Today I watched Watchmen ( 2009) for the morning. It is based on a graphic novel of the same name, is very loyal to the tone of the source material in the imagery and even the music (I recall there being a list of songs the author notes to read along to somewhere in the book), but it has some Zach Snyder problems of pacing and overly melodramatic acting.
A year or two before I knew this movie was being made I read the book. I didn't know what to expect from the book as my only exposure to it was seeing it was in a list of top all-time graphic novels. The experience of reading it for the first time was amazing as I felt like I had no idea what was going on but I still couldn't stop reading it. It's a book that breaks apart so many conventions, whether it's the super hero story and making fun of how cumbersome a flamboyant comic book hero's suit really is, or the means of telling a story. Watchmen is more than just a story that's read straight through, there are artifacts of the broader world or broader characters peppered throughout, whether it's a chapter of one of the character's autobiography, or a typo-filled police report.
The book and the movie are almost identical (aside from the movie cleaning up the ending of the book) and most of the imagery and dialogue in the movie seems to be direct from the book. The problem is that in pacing a movie, some of the effect of the book is lost. One of the first scenes in the book and the movie has a pair of detectives trying to piece together a crime scene. The book makes it feel as though this story line is going to carry through the book and the detectives are main characters we are going to follow. They end up being beat up by one of the main characters and we learn early on how brutal the main characters are and that they don't live by traditional white hat/black hat morals. The movie doesn't pull this off as well as the book and the main reason for that is casting. The characters aren't played by recognizable actors so the viewers brain knows to ignore their appearance. The movie does try to give the experience of the book by being paired with the release of the animated representation of The Black Freighter fictional comic book that a character in Watchmen is reading that is shown in the book in snippets.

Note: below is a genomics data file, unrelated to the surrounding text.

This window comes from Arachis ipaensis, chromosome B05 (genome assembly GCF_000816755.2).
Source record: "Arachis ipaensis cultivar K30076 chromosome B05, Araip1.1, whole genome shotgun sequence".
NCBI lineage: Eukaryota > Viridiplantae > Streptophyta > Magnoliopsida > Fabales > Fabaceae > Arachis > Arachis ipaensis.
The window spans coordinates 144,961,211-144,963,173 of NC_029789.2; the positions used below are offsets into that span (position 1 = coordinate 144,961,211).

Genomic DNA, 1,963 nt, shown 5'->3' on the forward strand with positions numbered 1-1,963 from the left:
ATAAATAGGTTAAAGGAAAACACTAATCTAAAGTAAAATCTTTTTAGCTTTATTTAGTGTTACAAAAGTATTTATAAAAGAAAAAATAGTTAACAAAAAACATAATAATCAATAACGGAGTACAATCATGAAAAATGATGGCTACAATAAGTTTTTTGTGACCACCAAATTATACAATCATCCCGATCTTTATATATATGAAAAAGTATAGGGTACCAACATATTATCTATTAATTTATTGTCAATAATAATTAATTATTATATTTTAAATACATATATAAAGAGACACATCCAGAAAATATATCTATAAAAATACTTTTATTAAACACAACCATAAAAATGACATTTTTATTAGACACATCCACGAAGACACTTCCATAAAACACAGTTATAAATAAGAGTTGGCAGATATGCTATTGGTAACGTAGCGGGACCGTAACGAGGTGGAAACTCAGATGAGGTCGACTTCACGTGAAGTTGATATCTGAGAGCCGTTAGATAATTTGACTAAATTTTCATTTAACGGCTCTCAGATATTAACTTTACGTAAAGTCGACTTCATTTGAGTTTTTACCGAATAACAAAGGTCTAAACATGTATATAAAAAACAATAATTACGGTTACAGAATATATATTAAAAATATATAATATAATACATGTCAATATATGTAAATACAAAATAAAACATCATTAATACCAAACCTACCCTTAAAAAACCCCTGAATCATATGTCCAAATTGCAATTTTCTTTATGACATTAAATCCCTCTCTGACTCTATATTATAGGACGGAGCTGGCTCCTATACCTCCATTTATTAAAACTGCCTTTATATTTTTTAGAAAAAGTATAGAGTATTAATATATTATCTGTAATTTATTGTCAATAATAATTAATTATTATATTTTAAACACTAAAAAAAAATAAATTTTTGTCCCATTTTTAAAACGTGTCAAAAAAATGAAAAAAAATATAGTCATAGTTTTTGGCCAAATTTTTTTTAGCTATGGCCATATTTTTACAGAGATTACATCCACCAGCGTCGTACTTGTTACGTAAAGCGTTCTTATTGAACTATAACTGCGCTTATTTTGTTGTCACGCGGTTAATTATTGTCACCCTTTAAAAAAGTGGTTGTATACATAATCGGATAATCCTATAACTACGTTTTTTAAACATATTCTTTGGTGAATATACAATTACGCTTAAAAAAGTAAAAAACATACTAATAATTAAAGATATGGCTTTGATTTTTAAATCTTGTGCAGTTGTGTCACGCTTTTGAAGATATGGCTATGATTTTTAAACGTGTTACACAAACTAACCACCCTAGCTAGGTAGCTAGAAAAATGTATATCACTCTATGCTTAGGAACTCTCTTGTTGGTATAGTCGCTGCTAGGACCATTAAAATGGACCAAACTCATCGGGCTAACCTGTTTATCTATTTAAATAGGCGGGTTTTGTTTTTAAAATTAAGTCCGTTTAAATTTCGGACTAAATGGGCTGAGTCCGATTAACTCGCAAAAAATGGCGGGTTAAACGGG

I have had mixed experiences with this movie in the several times I've seen it. Some viewings of it give me an amazing viewing experience that takes me back into the excitement of the book while others feel like a dragged out slog. I went into this viewing thinking I would feel nit-picky, but as the movie moved on, the visuals pulled me in and got me back into the mystery of the story. It's a fun movie, it does show hints of the failings of Batman v. Superman, although it gives no hints of the true Zach Snyder disaster of Sucker Punch.
Another tidbit about my reading experience of Watchmen was that I read Marvel's original comic of Civil War right after I finished because I thought I would be really into reading comics again. The funny thing was that Watchmen opened my eyes to the silliness of heroes wearing tights and it was hard to look at their brightly colored muscled outfits. Oddly, Marvel seems to understand the lessons of Watchmen, to be mindful when placing heroes in the real world, and has succeed much more than DC (publisher of Watchmen) in recent years with their movies and comics. I didn't realize at the time that Civil War (the comic) was a bit of a failure with most readers and not just me. Oddly, the Watchmen movie gets a bad rep now despite the book, and The Civil War movie was a hit with viewers despite the poor reception of the comics.
Check out the review on Letterboxd!